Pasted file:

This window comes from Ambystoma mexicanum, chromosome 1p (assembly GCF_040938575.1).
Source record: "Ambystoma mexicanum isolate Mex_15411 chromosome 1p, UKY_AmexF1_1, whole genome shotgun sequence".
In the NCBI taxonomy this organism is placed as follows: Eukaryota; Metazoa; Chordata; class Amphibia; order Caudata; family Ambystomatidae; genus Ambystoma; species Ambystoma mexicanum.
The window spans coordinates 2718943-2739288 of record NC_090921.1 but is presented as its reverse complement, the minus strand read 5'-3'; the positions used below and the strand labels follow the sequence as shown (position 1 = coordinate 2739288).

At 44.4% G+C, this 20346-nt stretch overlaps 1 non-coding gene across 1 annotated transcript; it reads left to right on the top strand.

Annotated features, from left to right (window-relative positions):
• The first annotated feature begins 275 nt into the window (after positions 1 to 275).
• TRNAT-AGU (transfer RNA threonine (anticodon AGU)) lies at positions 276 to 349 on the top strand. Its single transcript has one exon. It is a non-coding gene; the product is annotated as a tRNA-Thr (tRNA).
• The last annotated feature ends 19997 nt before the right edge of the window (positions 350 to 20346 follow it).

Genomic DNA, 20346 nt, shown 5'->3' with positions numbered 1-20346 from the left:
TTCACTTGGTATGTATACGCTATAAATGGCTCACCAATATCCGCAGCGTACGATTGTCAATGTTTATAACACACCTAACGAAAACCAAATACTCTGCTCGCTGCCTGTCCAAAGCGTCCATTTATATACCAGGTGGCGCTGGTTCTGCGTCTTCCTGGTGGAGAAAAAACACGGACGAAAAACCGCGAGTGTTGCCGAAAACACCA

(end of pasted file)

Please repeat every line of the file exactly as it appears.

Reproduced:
This window comes from Ambystoma mexicanum, chromosome 1p (assembly GCF_040938575.1).
Source record: "Ambystoma mexicanum isolate Mex_15411 chromosome 1p, UKY_AmexF1_1, whole genome shotgun sequence".
In the NCBI taxonomy this organism is placed as follows: Eukaryota; Metazoa; Chordata; class Amphibia; order Caudata; family Ambystomatidae; genus Ambystoma; species Ambystoma mexicanum.
The window spans coordinates 2718943-2739288 of record NC_090921.1 but is presented as its reverse complement, the minus strand read 5'-3'; the positions used below and the strand labels follow the sequence as shown (position 1 = coordinate 2739288).

At 44.4% G+C, this 20346-nt stretch overlaps 1 non-coding gene across 1 annotated transcript; it reads left to right on the top strand.

Annotated features, from left to right (window-relative positions):
• The first annotated feature begins 275 nt into the window (after positions 1 to 275).
• TRNAT-AGU (transfer RNA threonine (anticodon AGU)) lies at positions 276 to 349 on the top strand. Its single transcript has one exon. It is a non-coding gene; the product is annotated as a tRNA-Thr (tRNA).
• The last annotated feature ends 19997 nt before the right edge of the window (positions 350 to 20346 follow it).

Genomic DNA, 20346 nt, shown 5'->3' with positions numbered 1-20346 from the left:
TTCACTTGGTATGTATACGCTATAAATGGCTCACCAATATCCGCAGCGTACGATTGTCAATGTTTATAACACACCTAACGAAAACCAAATACTCTGCTCGCTGCCTGTCCAAAGCGTCCATTTATATACCAGGTGGCGCTGGTTCTGCGTCTTCCTGGTGGAGAAAAAACACGGACGAAAAACCGCGAGTGTTGCCGAAAACACCA